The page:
b) Columbus’ proposal (1488)--same sales pitch, same result. Decision was also probably influenced by knowledge that a Portuguese expedition had yet to return from an attempt to round the continent of Africa.

2. Columbus in Cadiz--Columbus had already utilized his Genoese connections to find half the money for the expedition; he had to rely upon a European monarch for the other half of the funding, however.

a) Proposal to Henry VIII of England, who did not decide in favor before Columbus was finally able to persuade the dual monarchs of Spain to take the chance.

b) Ferdinand and Isabella--although the Kingdom of Spain was mostly broke from fighting the final battles to unite their kingdom, they were able to find some money in the treasury (and force contributions from some of their subjects) to fund the expedition

c) Departure--from Palos de la Fronterra on August 3, 1492. The three ships made a stop in the Canary Islands for final repairs, then departed on September 6.

d) Arrival--land was spotted on October 12 (Columbus Day in much of the Spanish-speaking world)

3. Columbus in the New World

a) Caribbean Islands--Columbus’ first encountered a gentle, friendly people the Spanish called the Tainos, who seemed to welcome the strangers

b) Columbus was attracted to their gold jewelry, and attempted to ascertain where they obtained it--but they had great difficulty communicating with each other, since neither party spoke the others’ language.

c) Kidnapped 12 “Indios” to take back to Spain (kind of like specimens); tellingly, all 12 died shortly after their arrival in Spain

d) Columbus made three other voyages, and served for a time as governor of “New Spain” (when he was accused of misusing his power and theft, and briefly thrown in jail), but it is not clear that he ever understood the importance of his “discovery.”

E. Treaty of Tordesilla (1494)--divided the world outside of Europe into two spheres of influence--Portuguese and Spanish. These spheres were divided by the Pope in a line running north/south from 370 leagues west of the Cape Verde Islands.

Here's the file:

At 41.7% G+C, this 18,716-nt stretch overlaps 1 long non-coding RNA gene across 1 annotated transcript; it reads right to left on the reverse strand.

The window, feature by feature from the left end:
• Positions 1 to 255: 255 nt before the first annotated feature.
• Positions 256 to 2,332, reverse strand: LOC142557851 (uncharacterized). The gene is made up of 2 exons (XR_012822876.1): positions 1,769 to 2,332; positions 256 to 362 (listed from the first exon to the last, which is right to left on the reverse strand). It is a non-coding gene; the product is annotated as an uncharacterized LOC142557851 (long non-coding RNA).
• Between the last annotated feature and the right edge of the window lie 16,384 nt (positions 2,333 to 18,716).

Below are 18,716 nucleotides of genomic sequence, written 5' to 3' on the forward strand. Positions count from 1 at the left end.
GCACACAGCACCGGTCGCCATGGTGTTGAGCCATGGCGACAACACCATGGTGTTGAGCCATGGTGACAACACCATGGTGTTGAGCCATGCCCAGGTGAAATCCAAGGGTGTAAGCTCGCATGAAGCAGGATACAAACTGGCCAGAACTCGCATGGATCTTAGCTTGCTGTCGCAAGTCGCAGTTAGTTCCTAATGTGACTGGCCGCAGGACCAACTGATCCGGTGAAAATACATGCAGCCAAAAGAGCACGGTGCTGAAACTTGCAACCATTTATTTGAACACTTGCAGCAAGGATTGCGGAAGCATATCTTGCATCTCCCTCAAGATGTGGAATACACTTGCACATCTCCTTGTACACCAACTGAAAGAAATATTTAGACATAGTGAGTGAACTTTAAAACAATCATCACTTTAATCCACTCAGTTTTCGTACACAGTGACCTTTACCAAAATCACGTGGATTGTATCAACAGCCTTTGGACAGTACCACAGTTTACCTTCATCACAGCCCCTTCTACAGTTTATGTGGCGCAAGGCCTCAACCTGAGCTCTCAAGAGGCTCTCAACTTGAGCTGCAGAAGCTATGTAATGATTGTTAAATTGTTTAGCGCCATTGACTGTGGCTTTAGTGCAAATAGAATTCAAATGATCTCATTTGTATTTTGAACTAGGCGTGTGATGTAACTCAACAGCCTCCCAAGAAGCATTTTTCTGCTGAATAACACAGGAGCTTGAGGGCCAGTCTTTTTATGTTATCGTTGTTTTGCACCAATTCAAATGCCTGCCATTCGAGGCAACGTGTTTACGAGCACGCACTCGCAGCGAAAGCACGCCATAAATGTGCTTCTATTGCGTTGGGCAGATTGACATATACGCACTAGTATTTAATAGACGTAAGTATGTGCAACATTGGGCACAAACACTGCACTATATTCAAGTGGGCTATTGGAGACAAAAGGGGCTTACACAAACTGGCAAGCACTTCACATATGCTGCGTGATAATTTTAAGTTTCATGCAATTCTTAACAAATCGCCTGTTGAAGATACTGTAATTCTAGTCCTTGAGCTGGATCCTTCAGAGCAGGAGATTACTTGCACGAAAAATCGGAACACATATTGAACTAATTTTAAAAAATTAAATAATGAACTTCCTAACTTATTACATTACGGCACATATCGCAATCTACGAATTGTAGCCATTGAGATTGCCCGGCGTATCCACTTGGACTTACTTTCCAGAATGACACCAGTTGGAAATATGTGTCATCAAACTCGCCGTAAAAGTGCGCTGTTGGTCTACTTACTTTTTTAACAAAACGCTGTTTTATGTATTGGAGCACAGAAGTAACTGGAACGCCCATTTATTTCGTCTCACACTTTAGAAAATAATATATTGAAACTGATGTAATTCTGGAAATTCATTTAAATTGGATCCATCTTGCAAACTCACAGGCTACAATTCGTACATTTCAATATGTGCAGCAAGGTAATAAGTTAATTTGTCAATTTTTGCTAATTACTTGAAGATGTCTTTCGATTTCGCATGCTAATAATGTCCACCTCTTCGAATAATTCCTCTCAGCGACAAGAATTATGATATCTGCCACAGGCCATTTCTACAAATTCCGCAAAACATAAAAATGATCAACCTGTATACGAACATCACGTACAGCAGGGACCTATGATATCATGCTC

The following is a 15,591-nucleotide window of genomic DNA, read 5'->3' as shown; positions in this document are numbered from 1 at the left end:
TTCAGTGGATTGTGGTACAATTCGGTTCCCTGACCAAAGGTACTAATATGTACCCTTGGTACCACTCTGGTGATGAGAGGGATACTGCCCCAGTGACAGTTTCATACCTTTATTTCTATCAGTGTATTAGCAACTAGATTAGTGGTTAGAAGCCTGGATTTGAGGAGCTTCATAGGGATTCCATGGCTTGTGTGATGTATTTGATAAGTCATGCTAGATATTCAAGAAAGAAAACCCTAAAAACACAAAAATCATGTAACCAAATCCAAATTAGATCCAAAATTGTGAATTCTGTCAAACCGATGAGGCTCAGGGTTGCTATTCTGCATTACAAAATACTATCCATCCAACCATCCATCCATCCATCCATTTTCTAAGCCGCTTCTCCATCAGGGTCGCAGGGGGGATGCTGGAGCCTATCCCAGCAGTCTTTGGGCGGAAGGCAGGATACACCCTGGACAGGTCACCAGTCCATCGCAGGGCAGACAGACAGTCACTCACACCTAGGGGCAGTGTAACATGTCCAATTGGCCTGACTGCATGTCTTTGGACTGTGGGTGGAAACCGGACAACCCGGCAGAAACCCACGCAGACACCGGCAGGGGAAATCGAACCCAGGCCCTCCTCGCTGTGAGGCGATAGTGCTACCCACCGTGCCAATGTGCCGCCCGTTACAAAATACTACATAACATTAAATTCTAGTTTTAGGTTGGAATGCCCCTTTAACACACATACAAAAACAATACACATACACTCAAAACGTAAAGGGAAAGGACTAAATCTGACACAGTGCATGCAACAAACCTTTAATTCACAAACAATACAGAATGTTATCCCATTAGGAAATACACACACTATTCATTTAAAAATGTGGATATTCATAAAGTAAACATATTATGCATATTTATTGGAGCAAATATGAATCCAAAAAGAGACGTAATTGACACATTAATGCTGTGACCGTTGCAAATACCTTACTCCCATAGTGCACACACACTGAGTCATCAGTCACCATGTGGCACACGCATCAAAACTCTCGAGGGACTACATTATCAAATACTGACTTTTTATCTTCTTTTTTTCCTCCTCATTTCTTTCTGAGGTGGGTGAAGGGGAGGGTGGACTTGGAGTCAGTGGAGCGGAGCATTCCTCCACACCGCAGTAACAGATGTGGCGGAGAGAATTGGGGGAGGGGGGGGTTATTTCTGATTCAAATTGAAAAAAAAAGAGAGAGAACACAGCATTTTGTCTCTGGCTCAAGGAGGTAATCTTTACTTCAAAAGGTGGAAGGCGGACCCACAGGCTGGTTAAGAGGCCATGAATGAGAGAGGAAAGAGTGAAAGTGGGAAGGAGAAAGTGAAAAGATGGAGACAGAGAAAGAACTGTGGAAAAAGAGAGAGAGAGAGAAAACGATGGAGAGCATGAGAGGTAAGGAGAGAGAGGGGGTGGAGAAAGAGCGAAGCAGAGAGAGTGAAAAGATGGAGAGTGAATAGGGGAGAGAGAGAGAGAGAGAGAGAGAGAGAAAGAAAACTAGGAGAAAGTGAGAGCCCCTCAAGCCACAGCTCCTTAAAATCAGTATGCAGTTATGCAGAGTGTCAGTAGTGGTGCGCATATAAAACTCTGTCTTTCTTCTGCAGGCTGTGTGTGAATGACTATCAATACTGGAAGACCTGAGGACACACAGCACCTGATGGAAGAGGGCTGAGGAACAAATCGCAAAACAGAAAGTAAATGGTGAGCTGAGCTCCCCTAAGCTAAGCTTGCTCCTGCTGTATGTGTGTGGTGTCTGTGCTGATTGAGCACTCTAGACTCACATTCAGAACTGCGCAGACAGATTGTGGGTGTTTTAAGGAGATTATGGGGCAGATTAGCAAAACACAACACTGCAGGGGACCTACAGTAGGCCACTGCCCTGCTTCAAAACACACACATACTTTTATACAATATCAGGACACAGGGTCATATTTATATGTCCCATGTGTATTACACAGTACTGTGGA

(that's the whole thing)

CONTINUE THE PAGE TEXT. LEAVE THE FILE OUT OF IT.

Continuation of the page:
1. Spanish proposal--after Columbus’ “discovery,” Spain insisted upon dividing world into two different areas for making claims of surzenity, or control. Spain’s proposal was to demarcate the line 100 leagues west of the Cape Verde Islands.

2. Portuguese response--King Jao insisted that the line be drawn at 370 leagues--why? Why not 200, or 300? Did the Portuguese have information about the existence of a large land mass on the other side of the Atlantic?

III. Voyage of Vasco da Gama

A. Arming the caravel--in preparation for sailing into the Indian Ocean--known to be dominated by Islamic traders, a method was devised to put cannons below deck, behind doors built into the bulkhead. This provided da Gama and his successors an immense advantage, because they were the most heavily armed ships in the Indian Ocean.

B. The Voyage

I. Portuguese Age of Exploration 1415-1530
1. da Gama left in 1497. Hoping to avoid the difficulties faces by Dias, Gama used the trade winds of the Atlantic to his advantage--but still almost missed the Cape of Good Hope.

2. After rounding the Cape, the expedition made slow progress up the east coast of Africa, before finding a local pilot knowledgeable of the Indian Ocean, who guided the fleet across to India.

3. Returned to Portugal in 1499.

IV. The Aftermath

A. Spice trade--after reaching India, Portuguese explorers continued to press eastward, eventually reaching the Spice Islands, China, and Japan.

1. As on the coast of Africa, the Portuguese established factories to carry out trade, which allowed them to dominate the spice trade to Europe for about 100 years.

2. Asciento system--in the early years of Portuguese dominance, they were able to insist that ships that traded in the Indian Ocean by a license to trade there; as more ships followed the Portuguese example of heavily arming their ships, this became less effective; Portuguese also found it difficult to maintain such a huge empire with fewer than 300 ships and less than 10,000 Portuguese to run it.

3. Succession problems--the fall of the House of Aviz, and the ascension of Philip II of Spain to the throne of Portugal, made the lucrative spice trade a ready target for Philip’s growing list of enemies--particularly the Dutch, who take over much of the Portuguese empire in Asia by 1620.